Twitter: a complementary tool to monitor seasonal influenza epidemic in France?

Social media as Twitter are used today by people to disseminate health information but also to share or exchange on their health. Based on this observation, recent studies showed that Twitter data can be used to monitor trends of infectious diseases such as influenza. These studies were mainly carried out in United States where Twitter is very popular1-4. In our knowledge, no research has been implemented in France to know whether Twitter data can be a complementary data source to monitor seasonal influenza epidemic.

June 18, 2019

Understanding Socio-Cultural Factors related to Obesity: Sentiment Analysis on related Tweets

Obesity can lead to the death of at least 2.8 million people each year1, yet the rate of obesity around the world has continuously increased over the past 30 years1. Societal changes, including increased food consumption and decreased physical activity, have been determined as two of the main drivers behind the current obesity pandemic2.

June 18, 2019

Correlation of Tweets Mentioning Influenza Illness and Traditional Surveillance Data

The use of social media as a syndromic sentinel for diseases is an emerging field of growing relevance as the public begins to share more online, particularly in the area of influenza. Several applications have been developed to predict or monitor influenza activity using publicly posted or self-reported online data; however, few have prioritized accuracy at the local level. In 2016, the Cook County Department of Public Health (CCDPH) collected localized Twitter information to evaluate its utility as a potential influenza sentinel data source.

January 21, 2018

Semantic Analysis of Open Source Data for Syndromic Surveillance

Social media messages are often short, informal, and ungrammatical. They frequently involve text, images, audio, or video, which makes the identification of useful information difficult. This complexity reduces the efficacy of standard information extraction techniques1. However, recent advances in NLP, especially methods tailored to social media2, have shown promise in improving real-time PH surveillance and emergency response3. Surveillance data derived from semantic analysis combined with traditional surveillance processes has potential to improve event detection and characterization.

August 10, 2017

Using a Bayesian Method to Assess Google, Twitter, and Wikipedia for ILI Surveillance

Traditional influenza surveillance relies on reports of influenzalike illness (ILI) by healthcare providers, capturing individuals who seek medical care and missing those who may search, post, and tweet about their illnesses instead. Existing research has shown some promise of using data from Google, Twitter, and Wikipedia for influenza surveillance, but with conflicting findings, studies have only evaluated these web-based sources individually or dually without comparing all three of them1-5.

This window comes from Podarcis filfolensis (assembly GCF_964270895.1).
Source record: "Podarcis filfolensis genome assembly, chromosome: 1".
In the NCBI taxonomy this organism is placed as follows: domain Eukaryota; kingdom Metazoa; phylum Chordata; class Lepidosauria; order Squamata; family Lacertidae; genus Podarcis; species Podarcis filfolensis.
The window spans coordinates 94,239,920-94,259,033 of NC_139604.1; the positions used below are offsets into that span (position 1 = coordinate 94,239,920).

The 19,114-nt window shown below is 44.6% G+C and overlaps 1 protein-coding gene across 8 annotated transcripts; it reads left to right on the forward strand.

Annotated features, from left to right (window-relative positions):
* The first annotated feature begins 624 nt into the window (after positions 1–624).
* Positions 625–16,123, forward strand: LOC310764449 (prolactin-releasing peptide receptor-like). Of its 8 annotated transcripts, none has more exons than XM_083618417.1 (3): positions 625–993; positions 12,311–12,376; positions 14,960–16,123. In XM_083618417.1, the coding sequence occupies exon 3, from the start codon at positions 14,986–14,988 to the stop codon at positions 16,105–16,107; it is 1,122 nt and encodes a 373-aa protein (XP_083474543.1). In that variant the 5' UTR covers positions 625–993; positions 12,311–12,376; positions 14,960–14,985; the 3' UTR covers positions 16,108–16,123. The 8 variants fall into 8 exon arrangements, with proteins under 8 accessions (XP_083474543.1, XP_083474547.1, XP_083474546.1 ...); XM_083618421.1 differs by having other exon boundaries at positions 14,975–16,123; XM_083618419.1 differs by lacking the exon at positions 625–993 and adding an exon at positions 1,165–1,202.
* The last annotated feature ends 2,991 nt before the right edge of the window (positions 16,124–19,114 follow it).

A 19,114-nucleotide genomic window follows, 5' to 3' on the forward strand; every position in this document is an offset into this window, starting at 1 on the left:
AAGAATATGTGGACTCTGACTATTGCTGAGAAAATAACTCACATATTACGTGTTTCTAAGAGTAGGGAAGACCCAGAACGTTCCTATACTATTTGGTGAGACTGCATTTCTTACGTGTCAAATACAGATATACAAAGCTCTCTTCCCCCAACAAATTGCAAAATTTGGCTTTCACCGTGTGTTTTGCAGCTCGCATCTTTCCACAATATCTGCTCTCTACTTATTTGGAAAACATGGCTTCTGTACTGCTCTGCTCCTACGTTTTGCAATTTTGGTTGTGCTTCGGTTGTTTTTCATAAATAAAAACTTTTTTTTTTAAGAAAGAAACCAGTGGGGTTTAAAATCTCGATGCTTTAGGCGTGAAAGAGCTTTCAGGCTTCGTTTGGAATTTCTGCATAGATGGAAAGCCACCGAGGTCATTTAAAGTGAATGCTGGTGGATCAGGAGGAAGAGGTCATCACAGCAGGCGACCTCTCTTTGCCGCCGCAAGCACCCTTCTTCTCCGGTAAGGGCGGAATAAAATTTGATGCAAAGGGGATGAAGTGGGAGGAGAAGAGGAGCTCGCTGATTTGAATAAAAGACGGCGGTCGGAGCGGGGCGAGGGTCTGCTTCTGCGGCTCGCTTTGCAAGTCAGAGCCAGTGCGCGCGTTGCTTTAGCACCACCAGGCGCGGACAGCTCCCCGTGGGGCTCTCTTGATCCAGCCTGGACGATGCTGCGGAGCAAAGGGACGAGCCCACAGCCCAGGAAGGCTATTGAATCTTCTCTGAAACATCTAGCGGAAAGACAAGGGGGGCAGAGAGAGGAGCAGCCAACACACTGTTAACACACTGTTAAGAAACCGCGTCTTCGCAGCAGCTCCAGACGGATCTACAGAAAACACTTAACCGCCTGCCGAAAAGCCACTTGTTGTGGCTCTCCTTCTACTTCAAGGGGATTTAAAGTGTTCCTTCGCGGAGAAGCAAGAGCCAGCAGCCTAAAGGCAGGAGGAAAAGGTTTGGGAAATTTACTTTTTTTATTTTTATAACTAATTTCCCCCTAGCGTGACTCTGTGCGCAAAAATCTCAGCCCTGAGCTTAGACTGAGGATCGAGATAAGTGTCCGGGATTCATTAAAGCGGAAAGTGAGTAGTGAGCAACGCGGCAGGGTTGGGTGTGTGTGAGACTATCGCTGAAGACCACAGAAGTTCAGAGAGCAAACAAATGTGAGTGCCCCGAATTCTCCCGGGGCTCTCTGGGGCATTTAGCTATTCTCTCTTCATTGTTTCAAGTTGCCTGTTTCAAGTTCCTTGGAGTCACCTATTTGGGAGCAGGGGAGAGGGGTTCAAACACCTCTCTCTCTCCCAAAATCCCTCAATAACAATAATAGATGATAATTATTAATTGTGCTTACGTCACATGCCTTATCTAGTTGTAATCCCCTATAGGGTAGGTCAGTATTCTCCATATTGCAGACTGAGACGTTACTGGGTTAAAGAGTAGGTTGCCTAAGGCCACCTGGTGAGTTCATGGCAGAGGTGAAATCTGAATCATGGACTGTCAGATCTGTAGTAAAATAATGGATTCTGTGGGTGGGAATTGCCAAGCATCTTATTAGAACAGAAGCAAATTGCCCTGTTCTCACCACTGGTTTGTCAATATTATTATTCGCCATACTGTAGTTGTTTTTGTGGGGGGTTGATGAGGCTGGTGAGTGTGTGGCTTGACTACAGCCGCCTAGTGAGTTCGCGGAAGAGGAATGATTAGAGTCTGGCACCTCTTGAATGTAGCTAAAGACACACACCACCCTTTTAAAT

August 22, 2017

Situational Awareness of Health Events Using Social Media and the SMART Dashboard

 Numerous methods using social media for syndromic surveillance and disease tracking have been developed. Many websites use Twitter and other social media to track specific diseases or syndromes.1 Many are intended for public use and the extent of use by public health agencies is limited.2 Our work builds on 4 years of experience by our multi-disciplinary team3 with a focus on local surveillance of influenza. 4,5


September 18, 2017

Social Media Analytics for Post-Disasters Disease Detection in the Philippines

Previous research identifies social media as an informal source of near-real time health data that may add value to disease surveillance systems by providing broader access to health data across hard-toreach populations. This indirect health monitoring may improve public health professionals’ ability to detect disease outbreaks faster than traditional methods and to enhance outbreak response. The Philippines consists of over 7,000 islands and is prone to meteorological (storms), hydrological (floods), and geophysical disasters (earthquakes and volcanoes).

September 18, 2017

ChatterGrabber: A Lightweight Easy to Use Social Media Surveillance Toolkit

Despite numerous successes in using social media to detect food borne illness and to predict influenza trends, the use of social media as a public health tool has yet to gain widespread adoption. While social media data cannot directly diagnose illness, aggregate trends in symptom proliferation may readily be observed. Such trends may allow a health agency to watch for signs and symptoms related to target conditions within its jurisdiction.

October 10, 2017

Using Twitter to Detect and Investigate Disease Outbreaks

Social media is of considerable interest as a sensor into the thoughts, interests and health of a population. We consider three types of health events that an analyst may wish to be made aware of:

- Given a known disease, such as MERS, SARS, Measles, etc., an event corresponds to individuals contracting the disease.

- Given a set of symptoms (fever, stomach pain, etc.), an event is an unusual number of individuals1 complaining of the symptoms.

December 29, 2017

Content Analysis of Tobacco-related Twitter Posts

Vast amounts of free, real-time, localizable Twitter data offer new possibilities for public health workers to identify trends and attitudes that more traditional surveillance methods may not capture, particu- larly in emerging areas of public health concern where reliable sta- tistical evidence is not readily accessible. Existing applications include tracking public informedness during disease outbreaks. Twitter-based surveillance is particularly suited to new challenges in tobacco control.

January 12, 2018


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